Reflection: American Revolution Floridian Road Trip

https://www.historypin.org/en/american-revolution-floridian-roadtrip/geo/29.897346,-81.311467,11/bounds/29.722383,-81.449915,30.072002,-81.173019/paging/1/pin/1105527

My favorite part about this project was researching sites in Florida that had some connection to the American Revolution and learning how to use HistoryPin to create a tour of these sites. Though I was familiar with some sites and their connection to the American Revolution, I found out about a lot of new information about Florida and the American Revolution that I had never known before, which was really interesting to explore.

If I were to continue this project, my next steps would be to continue to contact the various historical organizations that feature in the tour or local historical sociaties that could help promote the HistoryPin tour to a wider audience, especially since not many people know about HistoryPin. I have yet to hear a response from the places that I have contacted but I think it would be interesting going forward to work with these institutions in order to promote revolutionary history in Florida. HistoryPin is currently working or fixing their app, so if/when that is up and running again, I think it would make it easier for people to follow my tour and learn more on the sites that they are visiting.

One of the more challenging aspects of creating this HistoryPin tour was selecting which sites to include. While I found many sites around Florida with a connection to the British Period, it was harder than I thought to weed out which sites actually had connections to the American Revolution and which sites were just connected to the British Period in general. Another issue that I ran into when working on this digital project was HistoryPin itself. Before starting the project, I thought HistoryPin seemed very straight forward and I didn’t anticipate much issues. However, I had to figure out many aspects of HistoryPin, such as creating a tour, though trail and error, especially since I did not find their help or faq section particularly helpful. I also ran into issues when I left HistoryPin open for too long and it would sign me out without me realizing or would run very slow. Sometimes the pictures that I would want to use for a pin would come out blurry and it would take about an hour of me replacing the photo until it somehow just worked looked normal. Little technical things like that would be a bit frusterating during the process of the project but it all worked out.

Overall, I had a lot of fun working on this project, especially since it allowed me to explore other skills and allowed me to do something other than a paper.

Project Rough Draft: American Revolution Floridian Roadtrip

https://www.historypin.org/en/american-revolution-floridian-roadtrip/geo/29.897346,-81.311467,11/bounds/29.722383,-81.449915,30.072002,-81.173019/paging/1

For my final project, I am creating a HistoryPin tour of sites associated with the American Revolution across Florida. Finding places with verifiable connections to the American Revolution, not just the British Period in general, has been more of a challenge than I originally thought. So far I have 9 locations across Florida from Cape Canaveral to St. Augustine, and across to Pensacola.  I am in the process of researching and finding more places to add to my tour, I am hoping to reaching at least 15 different sites in total. Each pin consists of a photo of the site and a description of its connection to the revolution.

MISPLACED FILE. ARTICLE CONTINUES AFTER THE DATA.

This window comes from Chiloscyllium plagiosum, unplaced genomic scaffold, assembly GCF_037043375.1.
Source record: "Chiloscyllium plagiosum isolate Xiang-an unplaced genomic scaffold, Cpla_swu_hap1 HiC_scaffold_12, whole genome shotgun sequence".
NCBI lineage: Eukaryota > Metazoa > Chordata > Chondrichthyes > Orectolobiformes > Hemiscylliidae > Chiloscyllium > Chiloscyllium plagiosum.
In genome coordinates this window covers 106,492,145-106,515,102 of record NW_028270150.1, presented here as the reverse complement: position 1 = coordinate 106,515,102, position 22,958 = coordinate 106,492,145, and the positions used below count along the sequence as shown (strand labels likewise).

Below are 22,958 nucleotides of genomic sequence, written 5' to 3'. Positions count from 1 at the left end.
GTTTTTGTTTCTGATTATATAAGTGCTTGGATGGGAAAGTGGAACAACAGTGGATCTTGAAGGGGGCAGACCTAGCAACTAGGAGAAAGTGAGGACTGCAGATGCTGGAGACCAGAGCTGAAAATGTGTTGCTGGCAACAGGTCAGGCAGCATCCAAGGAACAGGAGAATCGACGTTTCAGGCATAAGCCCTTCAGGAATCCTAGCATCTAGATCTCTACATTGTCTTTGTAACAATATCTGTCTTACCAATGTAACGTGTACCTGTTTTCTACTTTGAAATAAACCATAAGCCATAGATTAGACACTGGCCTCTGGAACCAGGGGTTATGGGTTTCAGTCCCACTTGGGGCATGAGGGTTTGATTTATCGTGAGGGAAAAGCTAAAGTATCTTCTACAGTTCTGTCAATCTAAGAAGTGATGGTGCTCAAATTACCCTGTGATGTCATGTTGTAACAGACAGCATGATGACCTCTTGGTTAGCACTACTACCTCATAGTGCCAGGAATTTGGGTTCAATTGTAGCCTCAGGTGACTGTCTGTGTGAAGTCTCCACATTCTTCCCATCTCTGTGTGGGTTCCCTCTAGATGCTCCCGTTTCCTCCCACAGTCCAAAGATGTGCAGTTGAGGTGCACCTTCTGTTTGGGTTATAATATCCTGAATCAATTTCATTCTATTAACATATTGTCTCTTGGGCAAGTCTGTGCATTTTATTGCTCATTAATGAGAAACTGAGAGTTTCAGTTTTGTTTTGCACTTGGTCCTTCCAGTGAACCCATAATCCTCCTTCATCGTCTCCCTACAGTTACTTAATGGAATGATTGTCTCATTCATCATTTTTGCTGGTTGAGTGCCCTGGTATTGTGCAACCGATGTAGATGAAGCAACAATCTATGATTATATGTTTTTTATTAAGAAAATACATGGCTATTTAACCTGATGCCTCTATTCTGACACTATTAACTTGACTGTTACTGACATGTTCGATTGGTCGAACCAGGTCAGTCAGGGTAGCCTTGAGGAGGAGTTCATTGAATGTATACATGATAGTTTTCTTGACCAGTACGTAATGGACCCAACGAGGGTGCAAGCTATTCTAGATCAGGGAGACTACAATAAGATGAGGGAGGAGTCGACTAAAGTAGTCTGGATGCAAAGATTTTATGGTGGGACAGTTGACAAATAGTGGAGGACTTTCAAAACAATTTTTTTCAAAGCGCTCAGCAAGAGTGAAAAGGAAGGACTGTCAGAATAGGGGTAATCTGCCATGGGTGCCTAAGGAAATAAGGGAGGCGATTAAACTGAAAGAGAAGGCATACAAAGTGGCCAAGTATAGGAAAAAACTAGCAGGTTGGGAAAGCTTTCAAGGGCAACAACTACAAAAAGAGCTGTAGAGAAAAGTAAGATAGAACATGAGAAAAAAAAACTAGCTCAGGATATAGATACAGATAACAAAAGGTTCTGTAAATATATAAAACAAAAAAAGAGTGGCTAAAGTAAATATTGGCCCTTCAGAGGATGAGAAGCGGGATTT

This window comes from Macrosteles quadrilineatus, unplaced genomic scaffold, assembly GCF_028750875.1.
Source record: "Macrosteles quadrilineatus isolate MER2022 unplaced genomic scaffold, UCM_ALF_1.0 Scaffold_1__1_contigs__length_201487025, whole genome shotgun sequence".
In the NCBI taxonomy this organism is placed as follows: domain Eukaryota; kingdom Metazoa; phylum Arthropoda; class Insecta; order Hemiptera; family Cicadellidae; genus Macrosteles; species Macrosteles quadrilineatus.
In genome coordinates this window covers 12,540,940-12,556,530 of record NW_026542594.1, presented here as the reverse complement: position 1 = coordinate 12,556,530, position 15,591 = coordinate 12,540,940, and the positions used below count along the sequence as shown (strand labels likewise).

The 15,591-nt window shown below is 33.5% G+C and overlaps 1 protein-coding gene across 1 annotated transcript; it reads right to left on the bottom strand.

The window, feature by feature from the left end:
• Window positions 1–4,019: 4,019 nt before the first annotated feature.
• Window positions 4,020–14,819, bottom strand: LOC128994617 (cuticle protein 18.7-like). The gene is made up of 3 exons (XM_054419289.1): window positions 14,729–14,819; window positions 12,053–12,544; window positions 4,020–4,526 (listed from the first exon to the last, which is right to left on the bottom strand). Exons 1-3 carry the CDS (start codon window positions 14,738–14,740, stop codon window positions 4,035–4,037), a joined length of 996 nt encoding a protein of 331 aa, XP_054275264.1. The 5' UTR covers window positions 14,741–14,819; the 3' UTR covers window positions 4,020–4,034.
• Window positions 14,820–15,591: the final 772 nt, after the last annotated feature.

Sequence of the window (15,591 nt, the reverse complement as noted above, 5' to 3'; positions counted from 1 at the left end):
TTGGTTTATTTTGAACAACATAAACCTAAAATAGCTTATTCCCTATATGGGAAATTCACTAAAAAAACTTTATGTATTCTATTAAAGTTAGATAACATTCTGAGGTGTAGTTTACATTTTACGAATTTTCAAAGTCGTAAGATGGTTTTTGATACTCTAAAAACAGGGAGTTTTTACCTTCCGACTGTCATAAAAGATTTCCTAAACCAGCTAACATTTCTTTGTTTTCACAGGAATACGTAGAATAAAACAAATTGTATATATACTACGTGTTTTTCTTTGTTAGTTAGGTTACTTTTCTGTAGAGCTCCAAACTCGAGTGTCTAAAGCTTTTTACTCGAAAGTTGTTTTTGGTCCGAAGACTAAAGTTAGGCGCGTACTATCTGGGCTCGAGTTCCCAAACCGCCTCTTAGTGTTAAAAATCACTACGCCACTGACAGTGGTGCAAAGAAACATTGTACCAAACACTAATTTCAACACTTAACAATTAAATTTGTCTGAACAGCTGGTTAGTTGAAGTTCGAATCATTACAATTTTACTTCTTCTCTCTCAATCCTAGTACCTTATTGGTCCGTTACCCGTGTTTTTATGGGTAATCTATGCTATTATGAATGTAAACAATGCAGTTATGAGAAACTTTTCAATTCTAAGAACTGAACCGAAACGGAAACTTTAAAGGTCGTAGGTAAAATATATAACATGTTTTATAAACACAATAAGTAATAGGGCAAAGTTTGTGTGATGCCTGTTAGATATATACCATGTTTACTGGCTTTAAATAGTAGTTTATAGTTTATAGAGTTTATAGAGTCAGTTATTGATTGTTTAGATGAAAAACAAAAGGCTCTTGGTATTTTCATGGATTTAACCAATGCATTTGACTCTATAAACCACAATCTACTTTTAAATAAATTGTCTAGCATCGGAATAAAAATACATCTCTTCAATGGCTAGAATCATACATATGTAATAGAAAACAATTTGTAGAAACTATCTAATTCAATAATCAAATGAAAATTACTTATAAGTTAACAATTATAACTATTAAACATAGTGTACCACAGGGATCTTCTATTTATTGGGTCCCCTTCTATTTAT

HistoryPin doesn’t seem to like my citations for some of my pins and keeps deleting them from my description, such as the Castillo de San Marcos pin. If someone knows how to fix this, I would be extremely grateful for any advice.

In order to publicize my tour, I plan on reaching out to the various institutions featured on the tour, in the hopes that they will spread the word and gain an audience for my tour, especially since not many average tourists may be familliar with HistoryPin. I am also hoping that these institutions could provide more insight about areas associated with the American Revolution that are not showing up in my research. I also plan on creating a brochure about my HistoryPin tour, that could be passed out at the institutions featured on my tour.

 

 

 

Sterne, Format Theory Post

Hey, it’s me again! Because we both accidently wrote posts about the same reading, Kate and I broke down the second half of the readings for this week to blog about before class on Wednesday. Sorry again for the confusion! This blog post is about Sterne’s Format Theory chapter in his book about the  history of the MP3.

Before reading this chapter, I had only really thought about MP3 audio files in terms of technology like the ipod (RIP). However, Sterne sees the MP3 as the “point of entry into the interconnected histories of sound and communication in the twentieth century” (2). In the chapter, Sterne emphasized the historical roots of the MP3, especially the strides made during in researching auditory perceptions during the devlopment of the telephone. I thought this was interesting because I tend to think of the MP3 has a relatively new technology, but Sterne shows readers that telephony and the “peculiar characteristics of its infrastructure are central to the sound of most audio technologies over the past 130-odd years,” (3)  that can be seen in the MP3 audio format.